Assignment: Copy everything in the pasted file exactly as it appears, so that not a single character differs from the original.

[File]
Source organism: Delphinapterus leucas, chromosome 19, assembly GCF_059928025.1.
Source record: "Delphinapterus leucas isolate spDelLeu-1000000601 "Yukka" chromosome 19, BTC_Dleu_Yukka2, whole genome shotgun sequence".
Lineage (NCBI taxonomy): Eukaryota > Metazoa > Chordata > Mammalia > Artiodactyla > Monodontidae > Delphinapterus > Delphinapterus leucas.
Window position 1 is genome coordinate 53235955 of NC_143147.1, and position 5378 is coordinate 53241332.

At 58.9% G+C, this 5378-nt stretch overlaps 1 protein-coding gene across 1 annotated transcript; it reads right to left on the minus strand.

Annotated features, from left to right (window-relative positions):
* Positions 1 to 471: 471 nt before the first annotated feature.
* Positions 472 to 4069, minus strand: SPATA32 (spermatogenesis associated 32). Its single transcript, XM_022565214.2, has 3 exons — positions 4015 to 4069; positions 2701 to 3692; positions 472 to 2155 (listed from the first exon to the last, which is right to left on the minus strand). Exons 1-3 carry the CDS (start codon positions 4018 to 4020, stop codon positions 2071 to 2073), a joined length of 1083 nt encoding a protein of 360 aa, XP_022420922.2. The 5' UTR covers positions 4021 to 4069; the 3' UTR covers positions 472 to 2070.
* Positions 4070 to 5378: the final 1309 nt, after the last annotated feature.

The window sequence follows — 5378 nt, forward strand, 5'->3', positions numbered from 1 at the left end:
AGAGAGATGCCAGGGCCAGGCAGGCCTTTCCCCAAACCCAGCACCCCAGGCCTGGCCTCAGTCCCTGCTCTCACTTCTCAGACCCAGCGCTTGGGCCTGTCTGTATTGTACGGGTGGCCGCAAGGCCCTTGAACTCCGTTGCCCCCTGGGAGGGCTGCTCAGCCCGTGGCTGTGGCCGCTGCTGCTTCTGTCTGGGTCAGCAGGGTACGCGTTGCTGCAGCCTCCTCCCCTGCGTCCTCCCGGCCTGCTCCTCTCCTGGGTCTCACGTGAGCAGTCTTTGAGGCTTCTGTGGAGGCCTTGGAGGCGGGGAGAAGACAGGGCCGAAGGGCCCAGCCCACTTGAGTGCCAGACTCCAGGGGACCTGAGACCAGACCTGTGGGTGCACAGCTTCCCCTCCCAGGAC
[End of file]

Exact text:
Source organism: Delphinapterus leucas, chromosome 19, assembly GCF_059928025.1.
Source record: "Delphinapterus leucas isolate spDelLeu-1000000601 "Yukka" chromosome 19, BTC_Dleu_Yukka2, whole genome shotgun sequence".
Lineage (NCBI taxonomy): Eukaryota > Metazoa > Chordata > Mammalia > Artiodactyla > Monodontidae > Delphinapterus > Delphinapterus leucas.
Window position 1 is genome coordinate 53235955 of NC_143147.1, and position 5378 is coordinate 53241332.

At 58.9% G+C, this 5378-nt stretch overlaps 1 protein-coding gene across 1 annotated transcript; it reads right to left on the minus strand.

Annotated features, from left to right (window-relative positions):
* Positions 1 to 471: 471 nt before the first annotated feature.
* Positions 472 to 4069, minus strand: SPATA32 (spermatogenesis associated 32). Its single transcript, XM_022565214.2, has 3 exons — positions 4015 to 4069; positions 2701 to 3692; positions 472 to 2155 (listed from the first exon to the last, which is right to left on the minus strand). Exons 1-3 carry the CDS (start codon positions 4018 to 4020, stop codon positions 2071 to 2073), a joined length of 1083 nt encoding a protein of 360 aa, XP_022420922.2. The 5' UTR covers positions 4021 to 4069; the 3' UTR covers positions 472 to 2070.
* Positions 4070 to 5378: the final 1309 nt, after the last annotated feature.

The window sequence follows — 5378 nt, forward strand, 5'->3', positions numbered from 1 at the left end:
AGAGAGATGCCAGGGCCAGGCAGGCCTTTCCCCAAACCCAGCACCCCAGGCCTGGCCTCAGTCCCTGCTCTCACTTCTCAGACCCAGCGCTTGGGCCTGTCTGTATTGTACGGGTGGCCGCAAGGCCCTTGAACTCCGTTGCCCCCTGGGAGGGCTGCTCAGCCCGTGGCTGTGGCCGCTGCTGCTTCTGTCTGGGTCAGCAGGGTACGCGTTGCTGCAGCCTCCTCCCCTGCGTCCTCCCGGCCTGCTCCTCTCCTGGGTCTCACGTGAGCAGTCTTTGAGGCTTCTGTGGAGGCCTTGGAGGCGGGGAGAAGACAGGGCCGAAGGGCCCAGCCCACTTGAGTGCCAGACTCCAGGGGACCTGAGACCAGACCTGTGGGTGCACAGCTTCCCCTCCCAGGAC